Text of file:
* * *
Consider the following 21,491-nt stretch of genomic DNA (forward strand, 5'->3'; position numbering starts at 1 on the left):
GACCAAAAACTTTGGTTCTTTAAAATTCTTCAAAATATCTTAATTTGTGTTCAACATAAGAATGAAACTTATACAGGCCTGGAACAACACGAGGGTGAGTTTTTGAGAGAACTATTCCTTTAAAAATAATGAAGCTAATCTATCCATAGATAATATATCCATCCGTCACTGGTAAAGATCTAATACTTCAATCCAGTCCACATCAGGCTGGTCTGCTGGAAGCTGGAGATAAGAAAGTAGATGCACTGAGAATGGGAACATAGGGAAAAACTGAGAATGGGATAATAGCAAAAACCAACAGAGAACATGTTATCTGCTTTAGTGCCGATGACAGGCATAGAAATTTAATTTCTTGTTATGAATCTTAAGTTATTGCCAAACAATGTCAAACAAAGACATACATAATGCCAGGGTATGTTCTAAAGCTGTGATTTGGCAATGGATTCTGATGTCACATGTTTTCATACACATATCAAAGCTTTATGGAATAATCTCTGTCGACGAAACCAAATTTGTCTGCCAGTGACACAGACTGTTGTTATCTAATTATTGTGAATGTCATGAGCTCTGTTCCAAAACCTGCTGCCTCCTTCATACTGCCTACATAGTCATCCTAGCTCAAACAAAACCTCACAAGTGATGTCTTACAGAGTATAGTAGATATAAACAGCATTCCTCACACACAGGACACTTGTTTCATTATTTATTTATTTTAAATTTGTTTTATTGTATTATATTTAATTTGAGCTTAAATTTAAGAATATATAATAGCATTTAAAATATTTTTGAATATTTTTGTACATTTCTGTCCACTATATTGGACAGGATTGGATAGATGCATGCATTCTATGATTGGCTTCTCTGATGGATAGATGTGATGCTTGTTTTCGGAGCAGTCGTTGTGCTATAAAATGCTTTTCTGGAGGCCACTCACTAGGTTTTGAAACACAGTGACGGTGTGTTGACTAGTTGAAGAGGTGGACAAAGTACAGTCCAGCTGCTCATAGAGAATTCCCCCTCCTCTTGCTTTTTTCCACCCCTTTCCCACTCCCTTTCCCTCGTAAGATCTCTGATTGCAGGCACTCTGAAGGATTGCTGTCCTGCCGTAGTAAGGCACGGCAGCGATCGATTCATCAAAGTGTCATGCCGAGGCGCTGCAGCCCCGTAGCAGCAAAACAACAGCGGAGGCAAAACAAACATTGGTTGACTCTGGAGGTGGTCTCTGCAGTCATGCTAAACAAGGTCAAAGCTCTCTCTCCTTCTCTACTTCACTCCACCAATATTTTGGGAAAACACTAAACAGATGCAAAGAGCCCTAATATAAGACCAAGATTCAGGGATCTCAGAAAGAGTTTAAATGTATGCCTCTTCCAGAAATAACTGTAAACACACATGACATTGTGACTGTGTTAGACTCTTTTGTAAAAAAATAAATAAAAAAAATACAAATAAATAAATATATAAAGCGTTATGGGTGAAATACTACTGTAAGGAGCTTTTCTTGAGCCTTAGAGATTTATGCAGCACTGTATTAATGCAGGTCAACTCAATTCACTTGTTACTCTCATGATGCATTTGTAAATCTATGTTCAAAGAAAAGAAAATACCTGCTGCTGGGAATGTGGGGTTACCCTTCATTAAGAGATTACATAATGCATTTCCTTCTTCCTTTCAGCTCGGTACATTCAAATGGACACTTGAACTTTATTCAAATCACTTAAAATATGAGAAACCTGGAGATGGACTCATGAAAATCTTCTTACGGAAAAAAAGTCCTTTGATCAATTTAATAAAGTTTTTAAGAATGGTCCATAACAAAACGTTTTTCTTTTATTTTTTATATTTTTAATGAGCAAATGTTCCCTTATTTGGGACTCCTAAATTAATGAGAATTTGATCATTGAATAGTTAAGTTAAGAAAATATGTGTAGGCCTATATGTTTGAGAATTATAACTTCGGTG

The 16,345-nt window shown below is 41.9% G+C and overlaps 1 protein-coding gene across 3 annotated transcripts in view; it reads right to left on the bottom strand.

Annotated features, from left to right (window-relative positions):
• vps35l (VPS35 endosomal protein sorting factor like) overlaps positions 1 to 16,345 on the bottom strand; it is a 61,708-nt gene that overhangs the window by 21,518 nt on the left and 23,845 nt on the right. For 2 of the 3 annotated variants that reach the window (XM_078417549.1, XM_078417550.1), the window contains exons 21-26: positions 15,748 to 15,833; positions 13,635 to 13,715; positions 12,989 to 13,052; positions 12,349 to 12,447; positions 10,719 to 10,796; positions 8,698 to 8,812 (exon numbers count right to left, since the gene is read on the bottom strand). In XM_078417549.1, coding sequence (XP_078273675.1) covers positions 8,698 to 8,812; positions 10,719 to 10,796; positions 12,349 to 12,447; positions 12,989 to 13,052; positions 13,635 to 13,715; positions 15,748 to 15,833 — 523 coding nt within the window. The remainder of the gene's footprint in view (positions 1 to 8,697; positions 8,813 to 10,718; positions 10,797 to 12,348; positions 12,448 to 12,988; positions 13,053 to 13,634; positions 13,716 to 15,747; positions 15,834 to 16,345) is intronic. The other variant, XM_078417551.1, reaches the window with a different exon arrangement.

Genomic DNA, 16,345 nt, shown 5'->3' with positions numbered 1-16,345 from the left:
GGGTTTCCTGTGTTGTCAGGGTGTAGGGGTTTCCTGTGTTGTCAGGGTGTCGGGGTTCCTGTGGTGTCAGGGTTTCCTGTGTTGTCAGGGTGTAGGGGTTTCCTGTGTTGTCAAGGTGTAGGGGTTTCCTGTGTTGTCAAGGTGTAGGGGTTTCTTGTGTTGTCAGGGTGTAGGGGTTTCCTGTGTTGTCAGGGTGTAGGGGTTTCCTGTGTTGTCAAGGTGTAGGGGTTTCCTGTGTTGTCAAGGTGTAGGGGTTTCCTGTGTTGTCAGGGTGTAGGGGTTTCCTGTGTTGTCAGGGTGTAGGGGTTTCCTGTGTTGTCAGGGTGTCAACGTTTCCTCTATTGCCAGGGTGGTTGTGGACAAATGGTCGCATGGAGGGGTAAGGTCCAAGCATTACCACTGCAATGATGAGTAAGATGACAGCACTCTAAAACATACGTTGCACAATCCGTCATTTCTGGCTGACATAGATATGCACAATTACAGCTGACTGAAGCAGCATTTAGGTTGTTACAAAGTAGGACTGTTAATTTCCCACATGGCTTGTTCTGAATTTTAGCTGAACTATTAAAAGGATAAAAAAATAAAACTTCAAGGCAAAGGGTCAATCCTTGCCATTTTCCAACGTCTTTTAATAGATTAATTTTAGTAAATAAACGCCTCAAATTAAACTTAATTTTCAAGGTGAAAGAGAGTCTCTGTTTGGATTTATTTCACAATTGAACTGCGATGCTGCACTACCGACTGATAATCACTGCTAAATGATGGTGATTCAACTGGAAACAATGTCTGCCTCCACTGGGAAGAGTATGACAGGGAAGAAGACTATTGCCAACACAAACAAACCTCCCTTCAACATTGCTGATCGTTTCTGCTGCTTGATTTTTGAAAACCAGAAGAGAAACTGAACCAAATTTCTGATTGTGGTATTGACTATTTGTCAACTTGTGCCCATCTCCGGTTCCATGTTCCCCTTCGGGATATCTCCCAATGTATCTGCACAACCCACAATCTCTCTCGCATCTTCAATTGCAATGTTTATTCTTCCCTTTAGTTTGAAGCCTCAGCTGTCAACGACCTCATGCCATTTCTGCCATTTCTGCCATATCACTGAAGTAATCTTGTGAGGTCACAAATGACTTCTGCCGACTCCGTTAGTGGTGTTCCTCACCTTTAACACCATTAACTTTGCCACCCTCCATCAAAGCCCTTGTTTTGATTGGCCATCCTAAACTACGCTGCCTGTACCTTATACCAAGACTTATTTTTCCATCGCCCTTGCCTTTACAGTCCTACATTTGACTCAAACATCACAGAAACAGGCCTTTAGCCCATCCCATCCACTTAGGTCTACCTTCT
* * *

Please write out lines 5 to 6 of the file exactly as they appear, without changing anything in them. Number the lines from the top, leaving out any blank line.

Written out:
• vps35l (VPS35 endosomal protein sorting factor like) overlaps positions 1 to 16,345 on the bottom strand; it is a 61,708-nt gene that overhangs the window by 21,518 nt on the left and 23,845 nt on the right. For 2 of the 3 annotated variants that reach the window (XM_078417549.1, XM_078417550.1), the window contains exons 21-26: positions 15,748 to 15,833; positions 13,635 to 13,715; positions 12,989 to 13,052; positions 12,349 to 12,447; positions 10,719 to 10,796; positions 8,698 to 8,812 (exon numbers count right to left, since the gene is read on the bottom strand). In XM_078417549.1, coding sequence (XP_078273675.1) covers positions 8,698 to 8,812; positions 10,719 to 10,796; positions 12,349 to 12,447; positions 12,989 to 13,052; positions 13,635 to 13,715; positions 15,748 to 15,833 — 523 coding nt within the window. The remainder of the gene's footprint in view (positions 1 to 8,697; positions 8,813 to 10,718; positions 10,797 to 12,348; positions 12,448 to 12,988; positions 13,053 to 13,634; positions 13,716 to 15,747; positions 15,834 to 16,345) is intronic. The other variant, XM_078417551.1, reaches the window with a different exon arrangement.

Genomic DNA, 16,345 nt, shown 5'->3' with positions numbered 1-16,345 from the left: